Admittedly, as I ventured further into the game, taking on the common enemies began to wear on my patience. Sure, there are different types of grunts – some throw poison that sticks to the ground and can cause damage over time, others have shields and spears, etc – but it wouldn't take long to figure the enemies out, and then they become little more than annoyances. While I wasn't looking for a difficulty level on the same scale as a certain genre that begins with S, I hoped for something a little more challenging between boss fights.
That's not to say there aren't curveballs thrown throughout the adventure, including one that really threw me through a loop. In one section, there's a tall, imposing figure with a claw-like contraption. He's blind, so he can't see Sargon at first, but he can hear Sargon's movements and track him down. The big fellow can also teleport anywhere in the room, so there's no escape unless Sargon defeats him or makes it to the other side of the room.
If this enemy hits Sargon with his claw, we're instantly teleported to a prison elsewhere on the map, which we then must fight our way out of. This part of the game is so satisfying to finally conquer, as the threat of getting warped to the dungeon at any moment makes this one of the most tense challenges in the game. I hated it while it was happening, but man was that moment of victory sweet.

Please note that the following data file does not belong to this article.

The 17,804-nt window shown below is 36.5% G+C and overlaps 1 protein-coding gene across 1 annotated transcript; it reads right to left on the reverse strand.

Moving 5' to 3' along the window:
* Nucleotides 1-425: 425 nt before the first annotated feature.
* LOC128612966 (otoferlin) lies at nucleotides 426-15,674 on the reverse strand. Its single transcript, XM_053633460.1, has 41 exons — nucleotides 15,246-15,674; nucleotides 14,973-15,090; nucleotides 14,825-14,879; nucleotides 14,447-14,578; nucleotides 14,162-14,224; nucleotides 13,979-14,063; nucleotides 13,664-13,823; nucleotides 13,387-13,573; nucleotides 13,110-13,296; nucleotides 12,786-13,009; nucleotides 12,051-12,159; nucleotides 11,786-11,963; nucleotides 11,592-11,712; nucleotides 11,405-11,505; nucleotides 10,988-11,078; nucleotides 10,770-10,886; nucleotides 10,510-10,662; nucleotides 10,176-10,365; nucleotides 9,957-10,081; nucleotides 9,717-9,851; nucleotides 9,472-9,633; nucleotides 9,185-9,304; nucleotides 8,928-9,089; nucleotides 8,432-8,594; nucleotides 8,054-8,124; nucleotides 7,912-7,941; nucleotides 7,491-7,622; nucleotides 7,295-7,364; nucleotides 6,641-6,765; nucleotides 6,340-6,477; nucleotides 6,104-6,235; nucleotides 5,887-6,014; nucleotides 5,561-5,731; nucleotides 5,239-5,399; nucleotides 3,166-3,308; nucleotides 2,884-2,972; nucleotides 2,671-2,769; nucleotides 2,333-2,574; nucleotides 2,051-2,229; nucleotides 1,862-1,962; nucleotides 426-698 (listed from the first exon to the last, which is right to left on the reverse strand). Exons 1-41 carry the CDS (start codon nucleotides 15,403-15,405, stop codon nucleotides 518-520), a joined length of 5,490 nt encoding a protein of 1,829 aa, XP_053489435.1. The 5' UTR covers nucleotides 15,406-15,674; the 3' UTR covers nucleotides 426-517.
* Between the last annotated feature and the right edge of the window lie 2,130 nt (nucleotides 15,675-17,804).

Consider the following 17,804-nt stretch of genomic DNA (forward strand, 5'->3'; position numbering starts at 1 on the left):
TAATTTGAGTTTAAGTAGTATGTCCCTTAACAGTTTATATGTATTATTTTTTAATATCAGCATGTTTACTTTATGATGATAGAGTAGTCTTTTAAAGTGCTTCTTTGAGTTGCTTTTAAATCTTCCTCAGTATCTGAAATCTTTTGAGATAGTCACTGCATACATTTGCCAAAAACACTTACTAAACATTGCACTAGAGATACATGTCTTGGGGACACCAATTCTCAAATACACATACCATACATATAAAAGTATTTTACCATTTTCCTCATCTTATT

This jailer fellow isn't even one of the bosses, which are exciting to fight in their own right. The battles aren't anything revolutionary to the idea of "Metroidvania boss" in terms of gameplay; most of their impacts are narrative-based and I'll leave it at that. I had a ton of fun finding and beating these bosses, as they serve their purpose as massive, challenging enemies who push my skills to the limit…even if they don't do more than that.
Traversing the world, meanwhile, is always a joy, especially as I progress through the game and gain more of the aforementioned Time Powers, which let me manipulate my abilities. The first one I unlocked, Rush Of The Simurgh, also sent me into a nostalgia fit, but this time from a different source. This power is very much the air dash from the Mega Man X franchise, and every time I used it, a small part of me envisions Sargon as a super-fighting robot. The world of Mount Qaf kept presenting cool areas to check out, and I kept wanting to explore. That's a sign of good design.
Prince Of Persia: The Lost Crown marks a strong start for 2024 game releases, as it offers plenty of entertaining action throughout its 20ish-hour runtime. The story offers some neat twists to discover, while the world of Mount Qaf is wonderfully designed and fun to explore. Combat, while not the game's strongest suit, is still cool, even if the common enemies wear out over time. I really dug what Prince Of Persia: The Lost Crown accomplished here, and if this is the future of the franchise, maybe I can eventually forgive them for not following up on that 2008 entry.
Full Disclosure: A copy of this game was provided by PR for the purposes of this review. Reviewed on PC.